This editorial discuss two papers on molecular diagnosis of kidney transplant injury as an alternative to standard histopathological analysis, highlighting the broad range of opportunities as well as remaining needs influencing the adoption of these techniques into routine clinical practice. Read more.

New perspectives in transplantation through intravital microscopy imaging
Source: Current Opinion in Organ Transplantation (subscription required)
Rejection of transplanted organs is a complex and highly dynamic immune process. Two-photon laser-scanning intravital microscopy (LSIM) allows for real-time, deep tissue, high-resolution imaging in physiological conditions. The recent application of this technology to study organ rejection started to provide a clearer picture of the spatiotemporal immunological dynamics of organ rejection. Read more.

Study: Individualization of tacrolimus dosage basing on cytochrome P450 3A5 polymorphism
Source: Clinical Transplantation (subscription required)
Researchers investigated how cytochrome P450 (CYP) 3A5 polymorphism affects pharmacokinetics of tacrolimus and its interaction with diltiazem in Chinese kidney transplant recipients. Sixty-two CYP3A5 expressers and 58 non-expressers were, respectively, randomized to receive diltiazem supplement or not. Their pharmacokinetic profiles were acquired on 14th day, sixth month and 18th month posttransplant and compared among groups. Read more.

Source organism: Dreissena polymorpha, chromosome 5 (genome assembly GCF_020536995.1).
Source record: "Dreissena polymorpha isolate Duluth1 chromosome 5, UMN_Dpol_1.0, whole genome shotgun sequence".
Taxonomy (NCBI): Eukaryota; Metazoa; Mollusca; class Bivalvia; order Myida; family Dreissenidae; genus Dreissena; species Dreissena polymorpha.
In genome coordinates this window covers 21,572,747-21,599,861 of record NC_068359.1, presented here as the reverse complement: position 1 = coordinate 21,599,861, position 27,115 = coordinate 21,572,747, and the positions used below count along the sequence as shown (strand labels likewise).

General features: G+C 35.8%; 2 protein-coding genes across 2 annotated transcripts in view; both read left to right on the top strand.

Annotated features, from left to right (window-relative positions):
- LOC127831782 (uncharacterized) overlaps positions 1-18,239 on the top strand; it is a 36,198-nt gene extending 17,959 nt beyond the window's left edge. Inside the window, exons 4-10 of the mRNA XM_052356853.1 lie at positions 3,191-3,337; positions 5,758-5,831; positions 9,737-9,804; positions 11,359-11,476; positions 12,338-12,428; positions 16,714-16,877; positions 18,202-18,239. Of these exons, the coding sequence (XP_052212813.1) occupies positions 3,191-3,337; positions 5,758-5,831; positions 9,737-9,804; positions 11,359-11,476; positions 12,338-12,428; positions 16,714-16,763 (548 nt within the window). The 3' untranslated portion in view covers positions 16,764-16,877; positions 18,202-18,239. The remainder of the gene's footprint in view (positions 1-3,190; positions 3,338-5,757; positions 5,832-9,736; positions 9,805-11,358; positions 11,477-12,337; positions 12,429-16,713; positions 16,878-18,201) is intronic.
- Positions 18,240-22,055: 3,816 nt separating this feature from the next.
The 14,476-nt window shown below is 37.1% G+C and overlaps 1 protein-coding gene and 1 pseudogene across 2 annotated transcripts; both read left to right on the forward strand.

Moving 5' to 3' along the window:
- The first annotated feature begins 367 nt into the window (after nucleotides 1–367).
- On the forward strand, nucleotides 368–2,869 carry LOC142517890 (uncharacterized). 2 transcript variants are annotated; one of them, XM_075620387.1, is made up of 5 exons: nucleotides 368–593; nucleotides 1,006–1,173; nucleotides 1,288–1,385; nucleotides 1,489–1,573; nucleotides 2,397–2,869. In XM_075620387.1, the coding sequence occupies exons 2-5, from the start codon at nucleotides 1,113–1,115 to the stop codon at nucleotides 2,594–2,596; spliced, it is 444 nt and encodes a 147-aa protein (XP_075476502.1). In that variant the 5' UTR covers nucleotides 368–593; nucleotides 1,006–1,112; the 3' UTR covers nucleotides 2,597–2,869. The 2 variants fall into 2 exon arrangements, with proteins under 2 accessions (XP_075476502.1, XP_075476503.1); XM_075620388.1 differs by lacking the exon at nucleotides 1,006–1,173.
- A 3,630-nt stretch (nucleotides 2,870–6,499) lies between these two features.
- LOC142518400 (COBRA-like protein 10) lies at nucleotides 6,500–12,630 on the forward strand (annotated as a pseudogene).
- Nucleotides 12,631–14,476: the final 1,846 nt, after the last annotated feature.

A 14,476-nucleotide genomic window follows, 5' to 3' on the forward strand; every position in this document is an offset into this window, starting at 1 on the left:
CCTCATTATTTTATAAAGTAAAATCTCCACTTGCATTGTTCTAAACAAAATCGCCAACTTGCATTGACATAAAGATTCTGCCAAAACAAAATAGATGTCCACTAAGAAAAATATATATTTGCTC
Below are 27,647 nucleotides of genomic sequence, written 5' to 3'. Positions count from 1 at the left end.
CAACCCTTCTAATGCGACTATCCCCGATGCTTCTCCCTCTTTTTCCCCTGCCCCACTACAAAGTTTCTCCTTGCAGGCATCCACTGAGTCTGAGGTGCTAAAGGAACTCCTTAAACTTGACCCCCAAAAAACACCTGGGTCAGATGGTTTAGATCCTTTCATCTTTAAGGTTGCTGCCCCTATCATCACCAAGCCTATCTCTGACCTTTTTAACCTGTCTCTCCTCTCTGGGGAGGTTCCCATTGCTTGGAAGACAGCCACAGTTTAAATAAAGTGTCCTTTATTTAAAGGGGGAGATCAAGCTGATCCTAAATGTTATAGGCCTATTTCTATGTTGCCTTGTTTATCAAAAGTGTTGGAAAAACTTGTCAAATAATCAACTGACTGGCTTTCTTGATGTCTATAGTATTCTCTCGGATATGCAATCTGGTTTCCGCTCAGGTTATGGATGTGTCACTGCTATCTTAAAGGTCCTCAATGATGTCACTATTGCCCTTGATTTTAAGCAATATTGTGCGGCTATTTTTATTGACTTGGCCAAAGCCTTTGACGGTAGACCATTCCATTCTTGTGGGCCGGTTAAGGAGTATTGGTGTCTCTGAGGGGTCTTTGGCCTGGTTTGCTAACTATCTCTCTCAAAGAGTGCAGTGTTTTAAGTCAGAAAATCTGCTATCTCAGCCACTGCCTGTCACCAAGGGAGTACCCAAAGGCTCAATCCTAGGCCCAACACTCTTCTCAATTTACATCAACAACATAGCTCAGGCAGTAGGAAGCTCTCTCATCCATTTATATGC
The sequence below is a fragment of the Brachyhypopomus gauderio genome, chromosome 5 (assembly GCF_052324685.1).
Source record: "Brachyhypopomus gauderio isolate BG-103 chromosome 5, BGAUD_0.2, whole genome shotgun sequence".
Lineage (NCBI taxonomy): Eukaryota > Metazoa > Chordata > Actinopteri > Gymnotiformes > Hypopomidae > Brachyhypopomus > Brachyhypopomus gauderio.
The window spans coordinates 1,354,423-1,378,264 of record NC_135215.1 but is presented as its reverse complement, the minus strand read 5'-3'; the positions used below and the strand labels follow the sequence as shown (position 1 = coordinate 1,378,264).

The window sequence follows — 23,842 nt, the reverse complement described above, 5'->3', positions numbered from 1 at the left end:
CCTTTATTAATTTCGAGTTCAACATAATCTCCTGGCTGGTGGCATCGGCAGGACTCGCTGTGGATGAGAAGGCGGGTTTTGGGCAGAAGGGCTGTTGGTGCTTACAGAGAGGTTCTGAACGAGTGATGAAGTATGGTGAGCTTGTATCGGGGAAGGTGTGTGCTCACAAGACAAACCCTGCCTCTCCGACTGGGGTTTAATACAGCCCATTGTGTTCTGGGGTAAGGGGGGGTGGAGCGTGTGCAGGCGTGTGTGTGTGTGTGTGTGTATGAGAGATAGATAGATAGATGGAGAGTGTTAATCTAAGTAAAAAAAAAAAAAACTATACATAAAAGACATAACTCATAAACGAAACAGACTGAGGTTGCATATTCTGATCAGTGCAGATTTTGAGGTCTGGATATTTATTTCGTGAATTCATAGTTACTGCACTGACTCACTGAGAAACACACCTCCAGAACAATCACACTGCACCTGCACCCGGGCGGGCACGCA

The usefulness and limitations of the diabetic macaque model in evaluating long-term porcine islet xenograft survival
Source: Xenotransplantation (subscription required)
Various groups have reported prolonged diabetes reversal and graft function after porcine islet transplantation into diabetic macaques using different experimental designs (macaque source, islet source, type of immunosuppression). Subsequently, the International Xenotransplantation Association has published recommendations for entering a clinical trial. Experiments showed limitations that affected consistent achievement of long-term survival. Researchers aimed to identify these limitations and underlying causes to emphasize the translational value of this highly relevant type 1 diabetic macaque model. Read more.

First interspecies neuron transplant means longer brain life
Italian neuroscientists are the first to discover that the maximum life span of some mammalian neurons may not be limited by the maximum life span of the organism in which they originated as reported in the Feb. 25, Proceedings of the National Academy of Science. The scientists transplanted neuronal precursors from the developing mousecerebellum into the cerebellum of rat embryos, using a strain of rat that can live on average nearly twice as long as the donor mouse strain. Read more.

Outcomes and predictive factors of pediatric kidney transplants: An analysis of the Thai transplant registry
Source: Pediatric Transplantation (subscription required)
As universal coverage for pediatric kidney transplantation (KT) was introduced in Thailand in 2008, the number of recipients has been increasing. We evaluated predictive factors for graft failure to understand how to improve clinical outcomes in these children. Read more